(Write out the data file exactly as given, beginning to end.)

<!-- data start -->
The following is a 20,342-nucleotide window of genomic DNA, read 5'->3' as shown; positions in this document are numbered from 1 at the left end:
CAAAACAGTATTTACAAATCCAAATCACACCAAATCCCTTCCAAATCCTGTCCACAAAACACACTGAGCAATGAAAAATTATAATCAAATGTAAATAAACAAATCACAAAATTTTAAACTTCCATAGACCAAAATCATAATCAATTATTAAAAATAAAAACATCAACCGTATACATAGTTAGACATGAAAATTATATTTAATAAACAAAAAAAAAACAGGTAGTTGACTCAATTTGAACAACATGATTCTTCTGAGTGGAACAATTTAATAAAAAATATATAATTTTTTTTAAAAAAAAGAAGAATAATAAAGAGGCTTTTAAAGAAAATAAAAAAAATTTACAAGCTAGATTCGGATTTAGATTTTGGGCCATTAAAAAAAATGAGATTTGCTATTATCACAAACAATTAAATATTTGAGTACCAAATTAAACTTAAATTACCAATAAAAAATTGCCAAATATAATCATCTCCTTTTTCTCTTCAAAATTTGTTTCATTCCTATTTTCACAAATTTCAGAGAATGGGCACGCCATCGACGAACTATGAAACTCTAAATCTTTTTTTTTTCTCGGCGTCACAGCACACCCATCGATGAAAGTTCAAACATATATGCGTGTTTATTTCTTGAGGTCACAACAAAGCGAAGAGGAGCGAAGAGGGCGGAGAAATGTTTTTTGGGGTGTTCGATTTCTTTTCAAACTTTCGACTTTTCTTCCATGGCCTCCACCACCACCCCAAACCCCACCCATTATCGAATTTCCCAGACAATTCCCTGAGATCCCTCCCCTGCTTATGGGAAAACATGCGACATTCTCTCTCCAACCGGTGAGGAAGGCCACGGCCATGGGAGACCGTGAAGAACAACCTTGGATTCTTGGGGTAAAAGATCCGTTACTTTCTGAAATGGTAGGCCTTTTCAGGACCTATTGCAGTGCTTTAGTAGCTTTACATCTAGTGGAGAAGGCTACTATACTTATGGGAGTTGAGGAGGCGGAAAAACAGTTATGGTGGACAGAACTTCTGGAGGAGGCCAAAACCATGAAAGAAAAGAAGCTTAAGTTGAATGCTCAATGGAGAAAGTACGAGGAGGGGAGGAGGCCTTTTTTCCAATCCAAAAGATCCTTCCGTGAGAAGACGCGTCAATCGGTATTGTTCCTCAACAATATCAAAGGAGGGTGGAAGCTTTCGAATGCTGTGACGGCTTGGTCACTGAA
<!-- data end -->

The following is a 20,342-nucleotide window of genomic DNA, read 5'->3' as shown; positions in this document are numbered from 1 at the left end:
CAAAACAGTATTTACAAATCCAAATCACACCAAATCCCTTCCAAATCCTGTCCACAAAACACACTGAGCAATGAAAAATTATAATCAAATGTAAATAAACAAATCACAAAATTTTAAACTTCCATAGACCAAAATCATAATCAATTATTAAAAATAAAAACATCAACCGTATACATAGTTAGACATGAAAATTATATTTAATAAACAAAAAAAAAACAGGTAGTTGACTCAATTTGAACAACATGATTCTTCTGAGTGGAACAATTTAATAAAAAATATATAATTTTTTTTAAAAAAAAGAAGAATAATAAAGAGGCTTTTAAAGAAAATAAAAAAAATTTACAAGCTAGATTCGGATTTAGATTTTGGGCCATTAAAAAAAATGAGATTTGCTATTATCACAAACAATTAAATATTTGAGTACCAAATTAAACTTAAATTACCAATAAAAAATTGCCAAATATAATCATCTCCTTTTTCTCTTCAAAATTTGTTTCATTCCTATTTTCACAAATTTCAGAGAATGGGCACGCCATCGACGAACTATGAAACTCTAAATCTTTTTTTTTTCTCGGCGTCACAGCACACCCATCGATGAAAGTTCAAACATATATGCGTGTTTATTTCTTGAGGTCACAACAAAGCGAAGAGGAGCGAAGAGGGCGGAGAAATGTTTTTTGGGGTGTTCGATTTCTTTTCAAACTTTCGACTTTTCTTCCATGGCCTCCACCACCACCCCAAACCCCACCCATTATCGAATTTCCCAGACAATTCCCTGAGATCCCTCCCCTGCTTATGGGAAAACATGCGACATTCTCTCTCCAACCGGTGAGGAAGGCCACGGCCATGGGAGACCGTGAAGAACAACCTTGGATTCTTGGGGTAAAAGATCCGTTACTTTCTGAAATGGTAGGCCTTTTCAGGACCTATTGCAGTGCTTTAGTAGCTTTACATCTAGTGGAGAAGGCTACTATACTTATGGGAGTTGAGGAGGCGGAAAAACAGTTATGGTGGACAGAACTTCTGGAGGAGGCCAAAACCATGAAAGAAAAGAAGCTTAAGTTGAATGCTCAATGGAGAAAGTACGAGGAGGGGAGGAGGCCTTTTTTCCAATCCAAAAGATCCTTCCGTGAGAAGACGCGTCAATCGGTATTGTTCCTCAACAATATCAAAGGAGGGTGGAAGCTTTCGAATGCTGTGACGGCTTGGTCACTGAA